Author Archive

Delegation vs Abdication

As we added team members, many other business leaders and friends counseled me that I needed to make sure that I didn’t hamstring them. I was counseled to be sure that I actually delegated well and empowered my team members to run with things and, also, fail. Because I don’t tend to do things halfway, I set out to make sure I properly and fully delegated. While failing to delegate is damaging to a team, I found something that is similarly, if not more, damaging…abdication.

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Organizing Email and Taming the Volume

In the last post, I talked about how to better manage the flow of e-mails through your Inbox and how to control the time suck of handling e-mail. Out of that, several people asked for some tips on handling e-mail and reducing the total volume of e-mail in their inbox. This blog post is focused on strategies and approaches I’ve found effective.

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Email and Time Management

E-mail is a wonderfully wicked mistress of sorts. The efficiency with which you can communicate certain concepts, without the invasiveness of things like phone calls and instant messages, is amazing. However, e-mail has also become a bit of a behemoth to manage with the overall volume of legitimate e-mail along with spam, being cc’d on threads that have no relation to you and much more. The principles of time management apply to all areas of our life but, for many, e-mail is a great place to apply these as we usually handle a higher volume of information in our e-mail than anywhere else. If we can figure out how to be organized and effectively manage our time with e-mail, I have found that the principles apply in other areas as well.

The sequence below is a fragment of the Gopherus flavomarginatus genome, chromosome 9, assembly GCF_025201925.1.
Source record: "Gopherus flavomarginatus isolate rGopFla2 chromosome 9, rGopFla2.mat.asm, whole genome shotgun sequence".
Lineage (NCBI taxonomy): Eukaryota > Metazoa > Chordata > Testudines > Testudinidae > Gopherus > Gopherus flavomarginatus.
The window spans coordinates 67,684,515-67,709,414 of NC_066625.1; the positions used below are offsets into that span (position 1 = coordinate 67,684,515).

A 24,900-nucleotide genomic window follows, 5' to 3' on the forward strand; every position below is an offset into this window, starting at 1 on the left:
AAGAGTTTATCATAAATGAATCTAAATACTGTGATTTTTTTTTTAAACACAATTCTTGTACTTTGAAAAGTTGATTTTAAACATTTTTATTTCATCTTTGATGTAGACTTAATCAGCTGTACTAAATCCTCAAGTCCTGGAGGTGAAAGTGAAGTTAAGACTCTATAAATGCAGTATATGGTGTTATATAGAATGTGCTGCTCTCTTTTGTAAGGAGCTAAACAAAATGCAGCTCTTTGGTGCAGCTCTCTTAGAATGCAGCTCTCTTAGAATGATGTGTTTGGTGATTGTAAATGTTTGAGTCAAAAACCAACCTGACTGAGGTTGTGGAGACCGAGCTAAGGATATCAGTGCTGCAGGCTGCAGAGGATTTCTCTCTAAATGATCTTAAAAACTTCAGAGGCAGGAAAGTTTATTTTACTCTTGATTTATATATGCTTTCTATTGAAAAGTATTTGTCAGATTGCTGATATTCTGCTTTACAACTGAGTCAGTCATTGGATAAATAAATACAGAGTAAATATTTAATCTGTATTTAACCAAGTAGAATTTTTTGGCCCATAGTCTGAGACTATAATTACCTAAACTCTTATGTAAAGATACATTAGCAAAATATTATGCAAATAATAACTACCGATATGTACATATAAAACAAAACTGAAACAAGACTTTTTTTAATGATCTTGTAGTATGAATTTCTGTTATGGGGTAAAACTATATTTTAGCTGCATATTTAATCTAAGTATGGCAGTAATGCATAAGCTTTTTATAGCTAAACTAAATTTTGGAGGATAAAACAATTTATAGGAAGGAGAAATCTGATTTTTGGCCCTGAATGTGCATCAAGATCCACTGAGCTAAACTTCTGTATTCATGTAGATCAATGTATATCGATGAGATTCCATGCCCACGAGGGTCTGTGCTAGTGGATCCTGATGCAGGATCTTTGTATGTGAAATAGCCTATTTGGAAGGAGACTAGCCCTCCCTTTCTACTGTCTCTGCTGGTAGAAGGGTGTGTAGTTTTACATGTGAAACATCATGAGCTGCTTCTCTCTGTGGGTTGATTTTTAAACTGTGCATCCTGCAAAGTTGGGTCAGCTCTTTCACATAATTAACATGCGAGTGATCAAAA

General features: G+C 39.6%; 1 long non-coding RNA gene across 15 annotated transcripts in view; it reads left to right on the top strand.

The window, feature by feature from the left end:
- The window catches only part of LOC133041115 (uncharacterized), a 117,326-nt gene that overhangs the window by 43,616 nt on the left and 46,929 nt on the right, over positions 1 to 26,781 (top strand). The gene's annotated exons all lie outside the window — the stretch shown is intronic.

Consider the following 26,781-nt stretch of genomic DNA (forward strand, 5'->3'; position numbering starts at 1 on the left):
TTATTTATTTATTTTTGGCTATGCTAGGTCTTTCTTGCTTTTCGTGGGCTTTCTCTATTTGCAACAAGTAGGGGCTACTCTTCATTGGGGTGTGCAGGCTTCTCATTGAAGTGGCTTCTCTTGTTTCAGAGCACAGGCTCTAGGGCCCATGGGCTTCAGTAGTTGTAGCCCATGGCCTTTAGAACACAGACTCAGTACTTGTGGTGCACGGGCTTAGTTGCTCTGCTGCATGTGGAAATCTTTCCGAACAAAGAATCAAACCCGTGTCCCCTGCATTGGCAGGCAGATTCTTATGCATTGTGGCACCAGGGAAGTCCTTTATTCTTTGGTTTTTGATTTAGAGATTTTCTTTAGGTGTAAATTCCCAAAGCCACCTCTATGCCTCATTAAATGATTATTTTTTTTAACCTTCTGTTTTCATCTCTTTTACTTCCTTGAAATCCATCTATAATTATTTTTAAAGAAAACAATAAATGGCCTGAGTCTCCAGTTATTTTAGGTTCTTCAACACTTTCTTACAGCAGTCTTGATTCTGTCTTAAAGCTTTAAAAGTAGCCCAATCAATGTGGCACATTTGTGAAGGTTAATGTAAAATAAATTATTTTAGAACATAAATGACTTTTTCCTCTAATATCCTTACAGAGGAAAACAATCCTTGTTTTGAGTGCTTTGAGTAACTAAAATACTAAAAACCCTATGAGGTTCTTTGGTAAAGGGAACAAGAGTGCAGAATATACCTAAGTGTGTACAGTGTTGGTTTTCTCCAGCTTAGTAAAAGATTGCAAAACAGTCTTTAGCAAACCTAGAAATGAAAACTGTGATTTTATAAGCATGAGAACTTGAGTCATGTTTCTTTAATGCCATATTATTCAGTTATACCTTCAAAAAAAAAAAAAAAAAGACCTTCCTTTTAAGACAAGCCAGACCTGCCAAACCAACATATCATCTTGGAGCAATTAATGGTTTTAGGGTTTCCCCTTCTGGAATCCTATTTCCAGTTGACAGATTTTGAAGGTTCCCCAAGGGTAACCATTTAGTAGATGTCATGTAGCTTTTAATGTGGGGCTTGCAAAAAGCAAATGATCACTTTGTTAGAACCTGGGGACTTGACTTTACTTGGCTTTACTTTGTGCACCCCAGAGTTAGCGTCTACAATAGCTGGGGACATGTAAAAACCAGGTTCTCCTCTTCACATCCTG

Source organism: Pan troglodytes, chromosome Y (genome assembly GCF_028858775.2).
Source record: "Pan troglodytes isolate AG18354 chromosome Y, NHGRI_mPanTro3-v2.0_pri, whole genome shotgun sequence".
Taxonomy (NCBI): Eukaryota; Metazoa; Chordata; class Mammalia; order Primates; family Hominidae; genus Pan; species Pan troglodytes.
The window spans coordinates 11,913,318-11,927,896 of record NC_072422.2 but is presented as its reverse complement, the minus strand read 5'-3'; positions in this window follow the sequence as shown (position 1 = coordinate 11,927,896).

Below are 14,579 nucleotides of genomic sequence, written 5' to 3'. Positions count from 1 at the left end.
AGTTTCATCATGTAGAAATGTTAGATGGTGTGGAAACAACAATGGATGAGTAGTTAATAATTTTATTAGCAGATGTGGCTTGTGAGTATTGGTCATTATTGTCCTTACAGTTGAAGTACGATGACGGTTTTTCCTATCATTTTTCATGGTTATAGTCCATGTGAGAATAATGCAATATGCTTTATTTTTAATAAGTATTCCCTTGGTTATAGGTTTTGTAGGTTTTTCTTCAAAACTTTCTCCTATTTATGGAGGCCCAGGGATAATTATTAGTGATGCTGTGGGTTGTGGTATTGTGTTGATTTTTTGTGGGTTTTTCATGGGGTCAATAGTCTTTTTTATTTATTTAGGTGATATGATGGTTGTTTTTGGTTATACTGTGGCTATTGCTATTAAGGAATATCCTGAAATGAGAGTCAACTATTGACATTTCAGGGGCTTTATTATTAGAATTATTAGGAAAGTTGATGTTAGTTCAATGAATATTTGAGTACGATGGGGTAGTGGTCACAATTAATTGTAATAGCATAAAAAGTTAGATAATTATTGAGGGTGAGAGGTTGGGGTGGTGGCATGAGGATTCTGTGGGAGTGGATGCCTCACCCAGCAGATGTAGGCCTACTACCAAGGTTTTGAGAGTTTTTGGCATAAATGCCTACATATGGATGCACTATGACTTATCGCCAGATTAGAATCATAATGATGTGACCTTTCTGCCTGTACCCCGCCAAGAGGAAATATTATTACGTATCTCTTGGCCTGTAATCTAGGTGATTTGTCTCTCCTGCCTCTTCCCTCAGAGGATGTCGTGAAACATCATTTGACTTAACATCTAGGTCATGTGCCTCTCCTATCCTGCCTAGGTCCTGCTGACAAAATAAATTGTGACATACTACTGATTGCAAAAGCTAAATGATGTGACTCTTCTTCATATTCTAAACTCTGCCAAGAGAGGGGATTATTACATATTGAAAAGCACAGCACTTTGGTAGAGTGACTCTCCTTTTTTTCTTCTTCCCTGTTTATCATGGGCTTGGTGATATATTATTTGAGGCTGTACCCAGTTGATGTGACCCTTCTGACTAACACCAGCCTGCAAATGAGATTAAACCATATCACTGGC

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Engineering Vacuums

When I first started my career, I ran into a problem as the organizations I worked for were content to keep me in a specific position indefinitely. I sought out my managers to find out how I could build a career path but was met with blank stares. I wasn’t content with this setup so I began looking around for what I call vacuums, places where there was a need and an absence of appropriate skills to fill that need.

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Cost vs Reward Valuation

When we engage with new clients, one of the top issues is that their technology spending is not aligned with their business needs. While it is also common to see technology that isn’t working right, we find that this is usually an indicator that an organization’s technology spending is not tied to business needs. This misalignment results in money being wasted because it is spent in the wrong places or spending is held back until there’s an emergency, at which time, the solution is usually a patch and more expensive. When we work with clients, we seek to start with a solid understanding of business objectives and drivers. From those drivers, we factor cost vs reward to figure out if various solutions are justified or will be a waste of money. The beauty of this is that we avoid wasting money and, if we determine to move forward with a solution, we have a clear understanding of exactly why we are doing it and what we are getting out of the solution.